CC Sabathia is our 2016 American League Contact Manager of the Year. Are you surprised? He actually wins by a country mile. The color-coding actually doesn’t do him any justice. His average authority allowed, both overall and for each major BIP type, is over two full STD lower than average across the board. Only one other qualifying pitcher (Corey Kluber) in only one BIP type (line drives) can make the same claim. That authority suppression is very real. His low liner rate allowed, the second lowest among AL qualifiers, likely isn’t indicative of true talent, and is likely to regress the other way moving forward. Sabathia’s “Tru” ERA- of 77 ranks fourth in the AL, far better than either his traditional ERA or FIP. Mr. Sabathia appears to have successfully reinvented himself as a contact manager, and projects to potentially earn his very high salary once again if healthy in 2017.

Jose Quintana silently rolls on as the most anonymous above-average starting pitcher in either league. His main strength is an utter lack of weaknesses, even small ones. His most identifiable contact-management strength is his propensity to induce can-of-corn, 75-90 mph fly balls. His average fly-ball-velocity allowed was over one STD less than average, and his Unadjusted and Adjusted Fly Ball Contact Scores were 63 and 62, respectively. That adjusted mark was the very best among AL qualifiers.

Corey Kluber is the first legit Cy Young Award candidate we’ll discuss today. He combines an elite K rate, over one STD better than league average, with clearly above-average contact-management performance. This is a major step forward for Kluber, who allowed largely authoritative contact early in his MLB career. The low liner rate should regress moving forward, but his lower-than-average authority allowed across all BIP types is real. His “Tru” ERA- of 74 falls right in line with his traditional ERA and FIP, and is tied for best in the AL. I’d place him second on my hypothetical AL Cy Young ballot.

I’d place Chris Sale first. While he falls just behind Kluber in Adjusted Contact Score and K rate, he’s better in BB rate and pitched more innings, accumulating fractionally more value than Kluber. His average authority allowed was fairly close to average across the board, and his BIP mix lacks glaring strengths or weaknesses. Like his teammate Quintana, the absence of weaknesses is a strength in itself. His K-BB spread is the best in the AL, and that coupled with sound if unspectacular contact management skill is the mark of excellence.

Collin McHugh was way, way better than his traditional ERA in 2016. Only Sabathia and Kluber throttled contact across all BIP types better than McHugh, and his BIP mix and K/BB profile were both solid, lacking weak links. He was one of the unluckiest starters in the game in 2016: his Unadjusted Contact Score on all BIP was an unsightly 123. His Unadjusted vs. Adjusted Contact Scores were out of whack across the major BIP types: fly balls (100 vs. 66), liners (118 vs. 93) and grounders (120 vs. 93). McHugh is a much more valuable asset to the Astros than he might appear on the surface.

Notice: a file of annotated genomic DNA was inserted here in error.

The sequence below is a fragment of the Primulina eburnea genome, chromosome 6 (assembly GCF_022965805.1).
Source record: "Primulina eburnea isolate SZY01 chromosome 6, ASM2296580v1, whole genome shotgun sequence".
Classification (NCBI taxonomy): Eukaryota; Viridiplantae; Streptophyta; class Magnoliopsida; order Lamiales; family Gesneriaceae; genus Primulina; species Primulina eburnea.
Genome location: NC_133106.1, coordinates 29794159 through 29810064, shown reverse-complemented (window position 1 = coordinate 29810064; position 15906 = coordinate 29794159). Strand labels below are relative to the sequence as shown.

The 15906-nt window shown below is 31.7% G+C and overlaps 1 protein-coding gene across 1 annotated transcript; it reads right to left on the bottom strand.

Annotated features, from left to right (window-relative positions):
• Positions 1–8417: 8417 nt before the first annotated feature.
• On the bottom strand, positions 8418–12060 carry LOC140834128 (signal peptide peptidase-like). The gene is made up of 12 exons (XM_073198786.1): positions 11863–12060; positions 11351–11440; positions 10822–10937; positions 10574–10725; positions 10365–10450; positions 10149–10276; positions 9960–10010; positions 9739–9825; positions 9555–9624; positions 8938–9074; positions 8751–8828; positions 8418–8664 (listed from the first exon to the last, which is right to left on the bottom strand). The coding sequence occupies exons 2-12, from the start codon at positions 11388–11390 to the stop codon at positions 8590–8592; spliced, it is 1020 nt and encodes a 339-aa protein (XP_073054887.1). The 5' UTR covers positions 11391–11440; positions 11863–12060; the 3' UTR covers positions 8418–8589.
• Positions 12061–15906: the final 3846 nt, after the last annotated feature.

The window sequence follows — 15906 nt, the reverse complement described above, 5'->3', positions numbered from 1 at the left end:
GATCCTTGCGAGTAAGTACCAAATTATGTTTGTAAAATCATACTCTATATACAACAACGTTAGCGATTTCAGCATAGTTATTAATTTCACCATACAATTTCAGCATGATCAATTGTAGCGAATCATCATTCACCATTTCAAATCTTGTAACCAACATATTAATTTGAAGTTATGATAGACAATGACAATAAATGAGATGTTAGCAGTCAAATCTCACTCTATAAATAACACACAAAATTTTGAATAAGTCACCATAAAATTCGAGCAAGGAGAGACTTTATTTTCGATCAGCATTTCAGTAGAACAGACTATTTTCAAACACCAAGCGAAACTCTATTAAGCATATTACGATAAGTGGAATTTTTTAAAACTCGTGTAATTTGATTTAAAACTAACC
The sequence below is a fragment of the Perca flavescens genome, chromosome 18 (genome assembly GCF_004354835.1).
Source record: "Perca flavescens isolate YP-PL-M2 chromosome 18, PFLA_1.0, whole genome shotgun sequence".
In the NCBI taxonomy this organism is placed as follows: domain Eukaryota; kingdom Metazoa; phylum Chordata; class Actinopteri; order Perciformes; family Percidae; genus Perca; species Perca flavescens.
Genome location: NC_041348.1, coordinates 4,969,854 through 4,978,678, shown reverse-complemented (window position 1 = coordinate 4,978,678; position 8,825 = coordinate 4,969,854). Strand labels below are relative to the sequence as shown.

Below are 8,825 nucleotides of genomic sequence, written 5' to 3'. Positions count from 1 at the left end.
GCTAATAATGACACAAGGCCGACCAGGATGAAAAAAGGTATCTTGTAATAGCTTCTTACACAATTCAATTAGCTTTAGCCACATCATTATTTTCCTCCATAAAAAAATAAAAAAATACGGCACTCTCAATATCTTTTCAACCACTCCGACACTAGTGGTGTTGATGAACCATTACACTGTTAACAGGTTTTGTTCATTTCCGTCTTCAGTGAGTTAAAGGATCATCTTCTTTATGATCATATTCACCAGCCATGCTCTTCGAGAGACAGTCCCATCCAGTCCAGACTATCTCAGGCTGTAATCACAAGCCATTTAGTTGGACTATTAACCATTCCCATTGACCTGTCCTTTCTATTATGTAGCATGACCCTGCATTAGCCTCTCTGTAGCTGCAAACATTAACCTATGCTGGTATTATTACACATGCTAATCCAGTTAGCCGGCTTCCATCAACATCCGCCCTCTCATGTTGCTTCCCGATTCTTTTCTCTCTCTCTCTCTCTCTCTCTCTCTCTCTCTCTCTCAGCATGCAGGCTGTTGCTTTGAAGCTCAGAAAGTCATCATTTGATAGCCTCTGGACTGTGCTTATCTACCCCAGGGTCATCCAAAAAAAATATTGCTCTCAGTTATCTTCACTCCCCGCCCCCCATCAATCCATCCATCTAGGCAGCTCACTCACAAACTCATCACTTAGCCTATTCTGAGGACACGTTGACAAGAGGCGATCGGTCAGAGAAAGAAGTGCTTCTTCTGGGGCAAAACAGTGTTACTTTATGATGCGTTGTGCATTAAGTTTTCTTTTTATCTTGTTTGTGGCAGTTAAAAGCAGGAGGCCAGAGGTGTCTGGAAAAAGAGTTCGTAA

Masahiro Tanaka has greatly improved as a contact manager over his tenure with the Yankees. While his authority profile is rather unimposing, he has developed a go-to grounder tendency. He did get a bit lucky on the ground this season, with a 69 Unadjusted Contact Score that was adjusted upward to 104 for context.

Doug Fister is living proof that being a good contact manager doesn’t necessarily make you a good pitcher. His authority suppression ability is absolutely necessary to simply keep him afloat, given his utter inability to strike people out. The rise in his once minuscule BB rate whittles away even further at his margin for error. Unless his K/BB profile bounces back, it’s hard to see him being effective enough to qualify for another ERA title.

Marco Estrada was the 2015 AL Contact Manager of the Year. His Unadjusted Contact Score of 72 ranked second in the AL in 2016, but there was an awful lot of good fortune involved. Hitters batted just .556 AVG-.756 SLG on liners against him, for a 72 Unadjusted Liner Contact Score, though the underlying granular data supported a league-average 100 mark. His extreme pop-up rate and his ability to contain damage in the air — his very high fly-ball rate is a bit scary — keeps him in the above average contact manager category, at least for now.

Rick Porcello might run off with a Cy Young Award he doesn’t deserve any day now. Don’t get me wrong, he had a very nice year. He was helped, however, by very strong team defense, especially in the infield. He allowed just .185 AVG-.204 SLG production on the ground this year, for a 60 Unadjusted Grounder Contact Score, adjusted upward to 89 for context. His overall Unadjusted Contact Score of 77 was very good; his adjusted mark of 95, simply just a bit above average. BB suppression is his only true plus skill, though the development of a stealth pop-up tendency was a positive surprise. Expect his low liner rate to regress the wrong way in 2017. His “Tru” ERA- of 83 ranked sixth in the AL, and his innings bulk materially exceeds only one (Sabathia) of the five hurlers ahead of him.

Carlos Rodon may have turned the corner in 2016. Hitters batted an outlandish .329 AVG-.361 SLG on grounders against the young lefty, for a 190 Unadjusted Grounder Contact Score. Take that air out of his overall numbers and his overall Contact Score dips from an unadjusted 115 to an adjusted 95, and his “Tru” ERA- slots in at 86, among the top 10 ERA qualifiers in the AL. He throttled fly-ball authority, an asset in his cozy home park, and has no glaring BIP mix vulnerabilities.